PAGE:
Defending state-champion Goose Creek lost its appeal before the S.C. High School League on Wednesday night and remains disqualified from the Class 4-A football playoffs.
As a result, instead of traveling to face the top-seeded and 12-0 Gators, Bluffton (11-1) will host Conway (5-7) at 7:30 p.m. Friday. The winner will advance to the Class 4-A Lower State championship.
Conway, the 16th seed, lost last week, 48-7, at Goose Creek. But Shrine Bowl quarterback Mykal Moody will return this week for the Tigers. He has missed the past three games with a thigh bruise.
Goose Creek coach Chuck Reedy indicated the fight might not be over.
"We're looking at our options," he told the Charleston Post and Courier by phone.
The only option at this point is the court process, and it's an avenue the school and Berkeley County School District indicated they are considering.
But, with the playoffs continuing on Friday, time is of the essence.
The High School League's Executive Committee voted 9-2 to uphold Goose Creek's ban from the playoffs for allowing an ineligible player to participate in games. Goose Creek requested a second vote, asking the committee to consider a hardship case for the student involved. That vote went 10-1 against the team. The name of the player involved was not disclosed to the media.
Wednesday's hearing came after High School League commissioner Jerome Singleton's ruling Tuesday that Goose Creek used an ineligible player and therefore was disqualified for the playoffs. He ruled the school must forfeit the 10 games in which the player dressed or participated.
Reedy said he doesn't know what he will tell his players.
"They have done everything right and don't deserve to be punished," Reedy said. "I don't know what I will say. Words won't make it any better. Nothing I will tell them will make it better."
The meeting was open to the public, but Goose Creek requested a closed session and reporters were forced to leave the room.
Jay Bender, an attorney for the S.C. Press Association, said the closed session violated the Freedom of Information Act.
"There was a lawsuit a number of years ago that determined the High School League was a public body," he said. "The closed hearing is in violation of the law. I don't understand it. It's a body that takes public money and holds private meetings. If they want to operate like that, they should become a private club."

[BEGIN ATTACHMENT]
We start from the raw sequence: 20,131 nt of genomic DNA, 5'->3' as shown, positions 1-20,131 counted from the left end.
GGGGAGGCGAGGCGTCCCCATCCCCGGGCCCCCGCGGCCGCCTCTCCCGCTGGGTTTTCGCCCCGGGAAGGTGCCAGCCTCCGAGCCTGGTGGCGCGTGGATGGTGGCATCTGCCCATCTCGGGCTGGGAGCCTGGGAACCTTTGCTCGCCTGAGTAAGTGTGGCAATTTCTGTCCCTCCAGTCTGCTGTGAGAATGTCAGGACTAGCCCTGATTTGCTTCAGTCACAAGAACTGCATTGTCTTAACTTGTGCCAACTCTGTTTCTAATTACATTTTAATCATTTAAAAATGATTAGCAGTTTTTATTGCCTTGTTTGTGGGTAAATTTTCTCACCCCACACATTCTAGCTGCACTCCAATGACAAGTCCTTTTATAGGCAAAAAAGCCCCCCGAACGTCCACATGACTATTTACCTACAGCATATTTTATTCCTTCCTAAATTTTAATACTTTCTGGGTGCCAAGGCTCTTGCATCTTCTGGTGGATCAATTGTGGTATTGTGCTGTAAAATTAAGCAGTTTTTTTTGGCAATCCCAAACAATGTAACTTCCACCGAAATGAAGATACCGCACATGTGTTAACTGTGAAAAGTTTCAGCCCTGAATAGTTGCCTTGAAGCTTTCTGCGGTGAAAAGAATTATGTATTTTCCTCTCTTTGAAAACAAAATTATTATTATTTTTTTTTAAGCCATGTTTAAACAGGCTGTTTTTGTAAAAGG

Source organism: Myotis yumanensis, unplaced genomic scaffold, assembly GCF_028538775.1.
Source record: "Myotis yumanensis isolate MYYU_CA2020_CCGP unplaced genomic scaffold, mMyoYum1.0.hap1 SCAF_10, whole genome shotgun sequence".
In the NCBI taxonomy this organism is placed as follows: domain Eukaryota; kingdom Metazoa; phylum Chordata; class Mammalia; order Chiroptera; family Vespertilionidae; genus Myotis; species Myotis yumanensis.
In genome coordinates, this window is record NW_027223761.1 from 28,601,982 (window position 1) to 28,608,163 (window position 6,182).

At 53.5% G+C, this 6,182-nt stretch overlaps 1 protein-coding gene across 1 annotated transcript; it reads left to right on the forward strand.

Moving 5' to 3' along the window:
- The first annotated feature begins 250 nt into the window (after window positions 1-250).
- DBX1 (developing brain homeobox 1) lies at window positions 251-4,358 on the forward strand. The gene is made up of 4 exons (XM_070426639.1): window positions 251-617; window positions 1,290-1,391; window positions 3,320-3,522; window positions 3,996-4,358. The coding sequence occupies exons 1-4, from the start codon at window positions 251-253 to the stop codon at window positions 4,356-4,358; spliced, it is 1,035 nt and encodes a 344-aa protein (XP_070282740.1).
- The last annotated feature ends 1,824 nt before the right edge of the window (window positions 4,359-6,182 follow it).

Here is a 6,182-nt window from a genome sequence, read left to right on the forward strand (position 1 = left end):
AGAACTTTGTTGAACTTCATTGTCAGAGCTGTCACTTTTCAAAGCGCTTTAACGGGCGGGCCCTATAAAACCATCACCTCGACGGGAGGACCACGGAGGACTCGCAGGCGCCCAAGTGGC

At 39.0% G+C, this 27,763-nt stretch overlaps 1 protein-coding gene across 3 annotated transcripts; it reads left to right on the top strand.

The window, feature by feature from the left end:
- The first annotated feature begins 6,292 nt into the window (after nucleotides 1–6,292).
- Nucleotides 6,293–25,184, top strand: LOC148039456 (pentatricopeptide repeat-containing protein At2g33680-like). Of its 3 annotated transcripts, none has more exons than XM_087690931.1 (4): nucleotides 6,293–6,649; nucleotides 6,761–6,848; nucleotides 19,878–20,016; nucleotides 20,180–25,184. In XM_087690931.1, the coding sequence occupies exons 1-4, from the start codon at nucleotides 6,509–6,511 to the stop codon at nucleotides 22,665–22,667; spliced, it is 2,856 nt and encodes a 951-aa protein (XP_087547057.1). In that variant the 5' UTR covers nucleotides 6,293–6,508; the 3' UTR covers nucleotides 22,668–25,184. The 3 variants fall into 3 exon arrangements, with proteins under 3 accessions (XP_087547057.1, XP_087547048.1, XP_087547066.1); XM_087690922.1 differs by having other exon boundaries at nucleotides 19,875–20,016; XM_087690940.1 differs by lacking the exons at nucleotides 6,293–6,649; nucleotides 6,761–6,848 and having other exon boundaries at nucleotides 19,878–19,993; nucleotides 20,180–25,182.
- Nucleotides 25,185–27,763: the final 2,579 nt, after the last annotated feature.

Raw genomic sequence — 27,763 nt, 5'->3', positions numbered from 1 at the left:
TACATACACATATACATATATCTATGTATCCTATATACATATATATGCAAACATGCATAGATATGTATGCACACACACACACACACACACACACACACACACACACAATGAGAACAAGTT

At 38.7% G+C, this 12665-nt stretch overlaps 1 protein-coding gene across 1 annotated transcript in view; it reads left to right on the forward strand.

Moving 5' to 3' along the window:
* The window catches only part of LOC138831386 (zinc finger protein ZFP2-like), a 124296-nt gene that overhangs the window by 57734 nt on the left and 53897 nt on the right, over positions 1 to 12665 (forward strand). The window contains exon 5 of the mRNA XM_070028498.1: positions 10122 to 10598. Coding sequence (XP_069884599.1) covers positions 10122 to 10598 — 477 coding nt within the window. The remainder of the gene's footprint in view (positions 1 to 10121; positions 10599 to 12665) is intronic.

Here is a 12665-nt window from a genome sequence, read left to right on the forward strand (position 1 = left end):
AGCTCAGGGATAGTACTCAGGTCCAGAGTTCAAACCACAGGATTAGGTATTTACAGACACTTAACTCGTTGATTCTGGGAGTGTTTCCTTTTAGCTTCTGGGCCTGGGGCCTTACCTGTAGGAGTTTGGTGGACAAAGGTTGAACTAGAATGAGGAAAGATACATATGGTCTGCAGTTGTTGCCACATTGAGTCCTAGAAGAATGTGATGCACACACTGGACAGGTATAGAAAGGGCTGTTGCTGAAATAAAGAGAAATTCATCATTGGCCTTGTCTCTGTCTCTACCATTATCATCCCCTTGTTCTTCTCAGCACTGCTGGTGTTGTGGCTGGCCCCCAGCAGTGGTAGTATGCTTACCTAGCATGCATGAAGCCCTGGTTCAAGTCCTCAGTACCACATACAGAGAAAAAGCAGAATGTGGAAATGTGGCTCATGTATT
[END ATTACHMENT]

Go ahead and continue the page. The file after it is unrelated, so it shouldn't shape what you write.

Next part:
Bender said the school was being punished, not the student.
"The player doesn't have to be identified publicly," he said.
Rodney Thompson, the Berkeley County School District superintendent, said he was proud of Reedy and his players.
"Of course, we're obviously disappointed with the decision and the impact it's going to have on the Goose Creek players and the Goose Creek community," he said. "We're going to move forward from this day on and we're going to take care of our students. That's our main concern."
Goose Creek was hoping for a fate similar to Summerville's in 2005. The Green Wave knowingly used an ineligible player on the junior varsity football team. The Executive Committee upheld Singleton's ruling but granted Summerville mercy and let the Green Wave varsity team back into the playoffs.
In the appeal, Reedy and Goose Creek principal Jimmy Huskey said they notified the league immediately upon learning that a student on the team might be ineligible. They said the school and district exercised the right to appeal based on extraordinary conditions, that there was no ill intent and no competitive advantage was gained by the team, players, coaches, staff or administration.
The ineligible player was a transfer student, and the updated student transcript record in question was received after the student was enrolled at the school. The original transcript used at the beginning of the season was incomplete. And when the student registered for winter sports, an updated transcript was used and the error was found.
The Charleston Post and Courier contributed to this report.